This is good news:
A Belfast bakery run by evangelical Christians was not obliged to make a cake emblazoned with the message “support gay marriage”, the supreme court has ruled, overturning a £500 damages award imposed on it.
Ashers had refused to produce the cake, featuring the Sesame Street puppets Bert and Ernie, in 2014 for Gareth Lee, who supports the campaign to legalise same-sex marriage in Northern Ireland. He wanted to take it to a private function marking International Day Against Homophobia.
Crucially the judgement, which was unanimous, was based on the fact that the baker wasn’t discriminating against Lee for being gay, but objected to the message being put on the cake:
“It is deeply humiliating, and an affront to human dignity, to deny someone a service because of that person’s race, gender, disability, sexual orientation or any of the other protected personal characteristics,” Hale said in the judgment.
“But that is not what happened in this case and it does the project of equal treatment no favours to seek to extend it beyond its proper scope.”
Freedom of expression, as guaranteed by article 10 of the European convention on human rights, includes the right “not to express an opinion which one does not hold”, Hale added. “This court has held that nobody should be forced to have or express a political opinion in which he does not believe,” she said.
“The bakers could not refuse to supply their goods to Mr Lee because he was a gay man or supported gay marriage, but that is quite different from obliging them to supply a cake iced with a message with which they profoundly disagreed.”
Quite so, and it was on this issue of compelled speech which the United States Supreme Court ruled in favour of the Colorado baker back in June. It is good to see the right to freedom of expression upheld by the highest courts on both sides of the Atlantic.
After the ruling, Lee said: “I’m very confused about what this actually means.
It means you cannot demand that a business or service provider promotes political messages with which they fundamentally disagree, even if you’re gay.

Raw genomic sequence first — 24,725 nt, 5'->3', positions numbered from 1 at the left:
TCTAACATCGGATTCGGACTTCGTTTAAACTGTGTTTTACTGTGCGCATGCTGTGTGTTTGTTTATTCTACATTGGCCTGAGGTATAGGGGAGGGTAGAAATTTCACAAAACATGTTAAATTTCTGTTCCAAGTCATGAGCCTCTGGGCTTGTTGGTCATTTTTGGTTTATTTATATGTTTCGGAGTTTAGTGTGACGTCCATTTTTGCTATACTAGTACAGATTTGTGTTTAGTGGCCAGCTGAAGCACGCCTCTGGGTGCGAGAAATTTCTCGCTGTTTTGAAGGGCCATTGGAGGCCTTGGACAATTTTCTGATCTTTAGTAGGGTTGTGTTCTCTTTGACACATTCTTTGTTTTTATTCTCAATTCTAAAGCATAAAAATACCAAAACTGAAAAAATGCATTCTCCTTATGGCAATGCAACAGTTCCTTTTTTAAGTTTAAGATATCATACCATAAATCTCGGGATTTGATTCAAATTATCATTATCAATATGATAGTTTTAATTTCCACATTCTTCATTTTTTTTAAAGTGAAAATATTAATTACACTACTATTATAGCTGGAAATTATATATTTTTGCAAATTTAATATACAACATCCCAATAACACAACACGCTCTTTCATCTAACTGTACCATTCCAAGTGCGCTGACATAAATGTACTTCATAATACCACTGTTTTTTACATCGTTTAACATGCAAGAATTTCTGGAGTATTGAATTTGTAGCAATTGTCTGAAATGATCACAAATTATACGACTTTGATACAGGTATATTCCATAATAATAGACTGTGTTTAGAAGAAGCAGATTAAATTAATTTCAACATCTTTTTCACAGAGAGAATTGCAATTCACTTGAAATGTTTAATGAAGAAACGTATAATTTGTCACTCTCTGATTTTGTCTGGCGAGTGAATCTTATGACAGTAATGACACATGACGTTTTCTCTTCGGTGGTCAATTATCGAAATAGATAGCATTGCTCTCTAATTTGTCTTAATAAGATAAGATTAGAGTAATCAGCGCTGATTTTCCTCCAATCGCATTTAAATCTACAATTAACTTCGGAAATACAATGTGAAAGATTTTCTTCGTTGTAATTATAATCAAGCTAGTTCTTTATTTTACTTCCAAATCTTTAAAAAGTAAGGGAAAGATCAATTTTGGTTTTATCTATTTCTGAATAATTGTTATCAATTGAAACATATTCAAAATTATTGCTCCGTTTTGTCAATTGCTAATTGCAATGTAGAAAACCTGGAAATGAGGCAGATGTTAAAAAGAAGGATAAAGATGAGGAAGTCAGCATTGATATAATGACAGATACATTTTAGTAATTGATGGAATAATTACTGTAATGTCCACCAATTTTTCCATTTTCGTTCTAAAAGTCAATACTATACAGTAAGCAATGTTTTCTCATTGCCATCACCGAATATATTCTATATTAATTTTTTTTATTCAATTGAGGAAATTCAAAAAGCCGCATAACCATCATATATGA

We need certainty when you go to a business.
Yeah? Try getting a delivery date from a sofa company.
I’m concerned that this has implications for myself and for every single person.
Indeed it does. It means everyone must now be fully aware business owners cannot be forced to express opinions via their work with which they do not agree. If this concerns you, perhaps take a look at your own behaviour.
The original decision to turn down his order had left him feeling like a “second-class citizen”, he said.
A little bit like how I feel whenever I try to open a bank account or buy a bed. But making people feel bad isn’t illegal.
Lee said he would be considering his options, which could involve appealing to the European court of human rights in Strasbourg.
So who’s paying for this? Ah:
Michael Wardlow, the head of the Equality Commission for Northern Ireland, said it had spent £250,000 supporting Lee’s appeal. It will now have to pay costs.
The British taxpayer, that’s who’s paying. Little wonder Lee has pursued this with enthusiasm; if he was paying £250 an hour for lawyers from his own pocket he would probably have just gone to a different bakery.
He said: “We are very disappointed. This judgment leaves a lack of clarity in equality law. Our understanding of certainty of the law has been overturned.
On the contrary, it has provided some much-needed clarity. That your taxpayer-funded, government department decided it had won the culture wars, and erroneously though people could be forced by law into saying things they didn’t want to, is a consequence of your own arrogance.
The supreme court seems to see this as something that should be done on a case-by-case basis.
And you seem incapable of reading a judgement.
A spokesperson for the gay rights organisation Stonewall said: “This is a backward step for equality which needs to be urgently addressed. The decision that Ashers bakery were not discriminatory in the so-called ‘gay cake’ row is very concerning for anyone who cares about equality.”
But very uplifting for anyone who cares about liberty. Now I don’t like Peter Tatchell much, not least because he seems keen to force LGBQT madness on Russians, but he’s spot on here:
But the human rights campaigner Peter Tatchell, said: “This verdict is a victory for freedom of expression. As well as meaning that Ashers cannot be legally forced to aid the promotion of same-sex marriage, it also means that gay bakers cannot be compelled by law to decorate cakes with anti-gay marriage slogans.
“Although I profoundly disagree with Ashers’ opposition to marriage equality, in a free society neither they nor anyone else should be forced to facilitate a political idea that they oppose. The ruling does not permit anyone to discriminate against LGBT people. Such discrimination rightly remains unlawful.”